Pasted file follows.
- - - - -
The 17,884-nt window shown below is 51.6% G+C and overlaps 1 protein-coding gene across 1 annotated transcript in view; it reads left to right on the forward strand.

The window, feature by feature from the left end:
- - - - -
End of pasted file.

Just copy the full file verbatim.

The 17,884-nt window shown below is 51.6% G+C and overlaps 1 protein-coding gene across 1 annotated transcript in view; it reads left to right on the forward strand.

The window, feature by feature from the left end: